"Christ leads me through no darker rooms Than He went through before."
This thought dawns in with such sweet and mellow light upon the soul, that earth's most shady places appear now as peaceful and hallowed precincts of Heaven itself. How often have you dwelt in thought upon such words as these
"Jesus can make a dying bed Feel soft as downy pillows are, While on His breast I lean my head, And breathe my life out sweetly there."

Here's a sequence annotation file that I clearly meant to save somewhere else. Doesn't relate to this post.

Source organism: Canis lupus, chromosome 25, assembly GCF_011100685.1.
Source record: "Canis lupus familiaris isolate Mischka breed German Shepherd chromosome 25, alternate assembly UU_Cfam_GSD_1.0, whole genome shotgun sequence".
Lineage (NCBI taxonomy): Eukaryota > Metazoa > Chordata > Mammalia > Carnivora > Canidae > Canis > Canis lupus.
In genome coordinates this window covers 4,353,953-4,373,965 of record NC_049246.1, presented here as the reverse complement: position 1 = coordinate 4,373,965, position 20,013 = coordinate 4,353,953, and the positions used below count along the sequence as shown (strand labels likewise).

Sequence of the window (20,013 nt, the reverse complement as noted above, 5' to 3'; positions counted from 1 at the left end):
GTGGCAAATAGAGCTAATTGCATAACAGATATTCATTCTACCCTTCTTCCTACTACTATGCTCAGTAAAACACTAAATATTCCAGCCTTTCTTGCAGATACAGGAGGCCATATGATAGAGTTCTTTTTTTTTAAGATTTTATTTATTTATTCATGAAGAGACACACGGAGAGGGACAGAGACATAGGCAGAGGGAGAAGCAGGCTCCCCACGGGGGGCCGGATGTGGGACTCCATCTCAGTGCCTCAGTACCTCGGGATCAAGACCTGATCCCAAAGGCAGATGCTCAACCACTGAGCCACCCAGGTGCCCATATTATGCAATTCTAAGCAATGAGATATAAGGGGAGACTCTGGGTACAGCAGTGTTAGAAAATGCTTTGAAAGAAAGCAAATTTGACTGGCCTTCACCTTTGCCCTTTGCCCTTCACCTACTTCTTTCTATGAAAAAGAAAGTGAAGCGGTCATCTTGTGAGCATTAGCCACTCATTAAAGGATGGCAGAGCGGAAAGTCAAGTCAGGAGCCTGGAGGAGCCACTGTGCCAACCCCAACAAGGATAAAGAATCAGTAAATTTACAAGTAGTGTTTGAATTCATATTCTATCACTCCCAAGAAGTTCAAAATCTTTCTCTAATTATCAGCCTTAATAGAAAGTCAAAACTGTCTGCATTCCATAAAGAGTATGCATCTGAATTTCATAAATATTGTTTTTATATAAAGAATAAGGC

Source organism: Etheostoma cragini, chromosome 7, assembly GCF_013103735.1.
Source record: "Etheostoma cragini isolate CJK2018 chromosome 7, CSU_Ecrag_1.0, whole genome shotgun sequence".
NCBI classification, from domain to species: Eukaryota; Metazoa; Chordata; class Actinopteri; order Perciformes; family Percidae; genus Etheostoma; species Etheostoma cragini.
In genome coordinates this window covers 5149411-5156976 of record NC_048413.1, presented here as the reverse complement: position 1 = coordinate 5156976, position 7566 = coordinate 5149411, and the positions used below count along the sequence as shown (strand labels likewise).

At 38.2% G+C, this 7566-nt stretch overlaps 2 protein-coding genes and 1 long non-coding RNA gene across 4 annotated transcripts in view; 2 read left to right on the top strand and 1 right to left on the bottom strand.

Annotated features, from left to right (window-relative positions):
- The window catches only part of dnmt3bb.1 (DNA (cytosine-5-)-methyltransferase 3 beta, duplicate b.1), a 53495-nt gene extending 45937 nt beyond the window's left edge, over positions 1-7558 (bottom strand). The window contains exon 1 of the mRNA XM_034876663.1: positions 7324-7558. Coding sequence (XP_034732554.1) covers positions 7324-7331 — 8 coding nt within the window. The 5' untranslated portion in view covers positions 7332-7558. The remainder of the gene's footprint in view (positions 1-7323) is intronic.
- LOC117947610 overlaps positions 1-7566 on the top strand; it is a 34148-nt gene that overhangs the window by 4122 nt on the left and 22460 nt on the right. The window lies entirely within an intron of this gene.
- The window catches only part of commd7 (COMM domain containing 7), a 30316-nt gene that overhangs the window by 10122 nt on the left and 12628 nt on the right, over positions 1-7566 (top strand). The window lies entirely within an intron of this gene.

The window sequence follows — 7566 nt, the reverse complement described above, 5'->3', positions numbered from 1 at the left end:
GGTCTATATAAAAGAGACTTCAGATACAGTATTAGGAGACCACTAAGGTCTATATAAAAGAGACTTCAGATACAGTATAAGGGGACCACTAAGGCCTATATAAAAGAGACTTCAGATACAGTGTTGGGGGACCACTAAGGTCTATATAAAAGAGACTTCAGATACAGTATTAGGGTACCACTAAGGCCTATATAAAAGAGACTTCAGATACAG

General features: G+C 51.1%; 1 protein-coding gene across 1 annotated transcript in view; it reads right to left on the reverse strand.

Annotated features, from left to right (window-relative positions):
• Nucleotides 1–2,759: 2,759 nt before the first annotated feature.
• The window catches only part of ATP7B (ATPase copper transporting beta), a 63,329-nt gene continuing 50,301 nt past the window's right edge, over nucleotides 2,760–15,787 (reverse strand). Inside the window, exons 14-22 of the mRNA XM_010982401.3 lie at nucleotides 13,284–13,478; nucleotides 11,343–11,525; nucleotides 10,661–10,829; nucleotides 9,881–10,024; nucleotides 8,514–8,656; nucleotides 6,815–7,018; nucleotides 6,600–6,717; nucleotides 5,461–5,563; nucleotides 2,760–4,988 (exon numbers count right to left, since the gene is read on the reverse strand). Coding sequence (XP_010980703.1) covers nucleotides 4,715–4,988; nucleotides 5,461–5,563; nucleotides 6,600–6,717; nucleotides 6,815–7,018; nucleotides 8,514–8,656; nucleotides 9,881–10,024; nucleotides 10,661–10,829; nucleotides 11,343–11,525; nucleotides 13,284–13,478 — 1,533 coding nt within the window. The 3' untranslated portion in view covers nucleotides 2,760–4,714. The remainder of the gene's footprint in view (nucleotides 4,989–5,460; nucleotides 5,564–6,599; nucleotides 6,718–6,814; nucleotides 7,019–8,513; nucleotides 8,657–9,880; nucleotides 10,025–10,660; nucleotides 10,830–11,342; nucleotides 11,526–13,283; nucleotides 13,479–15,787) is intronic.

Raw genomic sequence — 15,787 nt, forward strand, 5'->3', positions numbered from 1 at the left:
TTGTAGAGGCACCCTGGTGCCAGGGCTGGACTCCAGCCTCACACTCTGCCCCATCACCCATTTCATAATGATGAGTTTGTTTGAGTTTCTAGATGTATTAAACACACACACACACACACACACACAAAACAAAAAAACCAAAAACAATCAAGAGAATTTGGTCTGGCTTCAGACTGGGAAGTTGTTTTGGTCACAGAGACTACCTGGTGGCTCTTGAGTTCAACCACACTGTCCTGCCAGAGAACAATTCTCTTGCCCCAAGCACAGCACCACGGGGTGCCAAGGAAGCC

Yes, reader, and Jesus can make a living bed, although a bed of thorns, feel equally soft and downy. Have you never, when weary with labor and care, when weighed down with the crushing burdens of vast duties, responsibilities, and perplexities, or when overshadowed with some great sorrow, had such a form of experience as this?Jesus seemed to approach you, and to drop such words as these down into your heart, "Child, you are weary, very weary, and sorrowful. Lean your head upon My bosom, and rest there." And as you lean your head upon the bosom of His love, His rest enters into your heart. This, you say, is the beginning of that "rest that remains for the people of God." If the earnest is so peaceful, what must Heaven be?in which "the Lamb which is in the midst of the throne shall feed them, and shall lead them unto fountains of living waters, and God shall wipe away all tears from their eyes."